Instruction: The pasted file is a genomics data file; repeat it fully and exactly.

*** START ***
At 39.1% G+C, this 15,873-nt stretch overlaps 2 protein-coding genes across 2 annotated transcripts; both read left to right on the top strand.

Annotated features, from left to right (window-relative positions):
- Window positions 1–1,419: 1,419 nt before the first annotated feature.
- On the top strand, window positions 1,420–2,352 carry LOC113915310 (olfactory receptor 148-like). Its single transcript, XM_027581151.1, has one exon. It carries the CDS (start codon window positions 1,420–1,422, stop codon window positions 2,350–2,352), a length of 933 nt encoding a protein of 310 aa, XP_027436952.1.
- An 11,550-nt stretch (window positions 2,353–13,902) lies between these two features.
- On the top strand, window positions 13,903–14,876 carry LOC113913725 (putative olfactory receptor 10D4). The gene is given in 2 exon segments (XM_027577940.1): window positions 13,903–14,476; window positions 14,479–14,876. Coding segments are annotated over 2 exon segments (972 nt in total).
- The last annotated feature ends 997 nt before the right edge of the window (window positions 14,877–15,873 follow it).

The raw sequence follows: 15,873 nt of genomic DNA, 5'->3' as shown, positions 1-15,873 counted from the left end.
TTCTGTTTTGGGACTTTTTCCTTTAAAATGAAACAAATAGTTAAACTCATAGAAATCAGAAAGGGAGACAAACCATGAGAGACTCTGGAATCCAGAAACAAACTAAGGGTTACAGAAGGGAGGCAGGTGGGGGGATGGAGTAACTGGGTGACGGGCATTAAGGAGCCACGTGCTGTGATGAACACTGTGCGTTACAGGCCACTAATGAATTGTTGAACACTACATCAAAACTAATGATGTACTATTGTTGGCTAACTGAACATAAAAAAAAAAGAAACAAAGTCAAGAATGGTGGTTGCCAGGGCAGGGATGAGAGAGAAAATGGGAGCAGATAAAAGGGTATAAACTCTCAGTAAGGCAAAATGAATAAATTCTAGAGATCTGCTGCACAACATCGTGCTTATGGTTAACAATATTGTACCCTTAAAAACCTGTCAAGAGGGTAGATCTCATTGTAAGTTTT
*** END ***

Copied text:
At 39.1% G+C, this 15,873-nt stretch overlaps 2 protein-coding genes across 2 annotated transcripts; both read left to right on the top strand.

Annotated features, from left to right (window-relative positions):
- Window positions 1–1,419: 1,419 nt before the first annotated feature.
- On the top strand, window positions 1,420–2,352 carry LOC113915310 (olfactory receptor 148-like). Its single transcript, XM_027581151.1, has one exon. It carries the CDS (start codon window positions 1,420–1,422, stop codon window positions 2,350–2,352), a length of 933 nt encoding a protein of 310 aa, XP_027436952.1.
- An 11,550-nt stretch (window positions 2,353–13,902) lies between these two features.
- On the top strand, window positions 13,903–14,876 carry LOC113913725 (putative olfactory receptor 10D4). The gene is given in 2 exon segments (XM_027577940.1): window positions 13,903–14,476; window positions 14,479–14,876. Coding segments are annotated over 2 exon segments (972 nt in total).
- The last annotated feature ends 997 nt before the right edge of the window (window positions 14,877–15,873 follow it).

The raw sequence follows: 15,873 nt of genomic DNA, 5'->3' as shown, positions 1-15,873 counted from the left end.
TTCTGTTTTGGGACTTTTTCCTTTAAAATGAAACAAATAGTTAAACTCATAGAAATCAGAAAGGGAGACAAACCATGAGAGACTCTGGAATCCAGAAACAAACTAAGGGTTACAGAAGGGAGGCAGGTGGGGGGATGGAGTAACTGGGTGACGGGCATTAAGGAGCCACGTGCTGTGATGAACACTGTGCGTTACAGGCCACTAATGAATTGTTGAACACTACATCAAAACTAATGATGTACTATTGTTGGCTAACTGAACATAAAAAAAAAAGAAACAAAGTCAAGAATGGTGGTTGCCAGGGCAGGGATGAGAGAGAAAATGGGAGCAGATAAAAGGGTATAAACTCTCAGTAAGGCAAAATGAATAAATTCTAGAGATCTGCTGCACAACATCGTGCTTATGGTTAACAATATTGTACCCTTAAAAACCTGTCAAGAGGGTAGATCTCATTGTAAGTTTT